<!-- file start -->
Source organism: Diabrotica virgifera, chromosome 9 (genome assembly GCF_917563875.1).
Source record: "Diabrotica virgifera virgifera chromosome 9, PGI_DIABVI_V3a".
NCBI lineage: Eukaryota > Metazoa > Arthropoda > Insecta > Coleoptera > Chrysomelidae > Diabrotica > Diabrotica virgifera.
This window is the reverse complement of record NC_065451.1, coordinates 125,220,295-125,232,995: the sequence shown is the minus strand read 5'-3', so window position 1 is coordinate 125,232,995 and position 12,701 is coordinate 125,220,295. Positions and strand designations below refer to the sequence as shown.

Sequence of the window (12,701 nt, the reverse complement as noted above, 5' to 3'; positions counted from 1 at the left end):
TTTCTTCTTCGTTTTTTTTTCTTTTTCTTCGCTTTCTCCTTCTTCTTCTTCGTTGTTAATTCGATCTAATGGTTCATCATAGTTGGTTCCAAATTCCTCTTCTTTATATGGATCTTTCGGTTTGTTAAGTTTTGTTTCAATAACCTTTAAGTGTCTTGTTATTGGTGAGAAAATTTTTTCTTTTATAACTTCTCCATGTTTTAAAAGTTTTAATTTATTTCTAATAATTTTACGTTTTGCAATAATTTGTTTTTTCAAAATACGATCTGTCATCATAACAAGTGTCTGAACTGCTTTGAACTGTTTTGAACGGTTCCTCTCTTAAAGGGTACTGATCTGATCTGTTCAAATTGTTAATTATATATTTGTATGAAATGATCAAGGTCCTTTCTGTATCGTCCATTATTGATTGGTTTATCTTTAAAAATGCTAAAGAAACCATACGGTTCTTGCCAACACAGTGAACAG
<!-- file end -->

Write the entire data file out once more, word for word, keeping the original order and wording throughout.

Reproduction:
Source organism: Diabrotica virgifera, chromosome 9 (genome assembly GCF_917563875.1).
Source record: "Diabrotica virgifera virgifera chromosome 9, PGI_DIABVI_V3a".
NCBI lineage: Eukaryota > Metazoa > Arthropoda > Insecta > Coleoptera > Chrysomelidae > Diabrotica > Diabrotica virgifera.
This window is the reverse complement of record NC_065451.1, coordinates 125,220,295-125,232,995: the sequence shown is the minus strand read 5'-3', so window position 1 is coordinate 125,232,995 and position 12,701 is coordinate 125,220,295. Positions and strand designations below refer to the sequence as shown.

Sequence of the window (12,701 nt, the reverse complement as noted above, 5' to 3'; positions counted from 1 at the left end):
TTTCTTCTTCGTTTTTTTTTCTTTTTCTTCGCTTTCTCCTTCTTCTTCTTCGTTGTTAATTCGATCTAATGGTTCATCATAGTTGGTTCCAAATTCCTCTTCTTTATATGGATCTTTCGGTTTGTTAAGTTTTGTTTCAATAACCTTTAAGTGTCTTGTTATTGGTGAGAAAATTTTTTCTTTTATAACTTCTCCATGTTTTAAAAGTTTTAATTTATTTCTAATAATTTTACGTTTTGCAATAATTTGTTTTTTCAAAATACGATCTGTCATCATAACAAGTGTCTGAACTGCTTTGAACTGTTTTGAACGGTTCCTCTCTTAAAGGGTACTGATCTGATCTGTTCAAATTGTTAATTATATATTTGTATGAAATGATCAAGGTCCTTTCTGTATCGTCCATTATTGATTGGTTTATCTTTAAAAATGCTAAAGAAACCATACGGTTCTTGCCAACACAGTGAACAG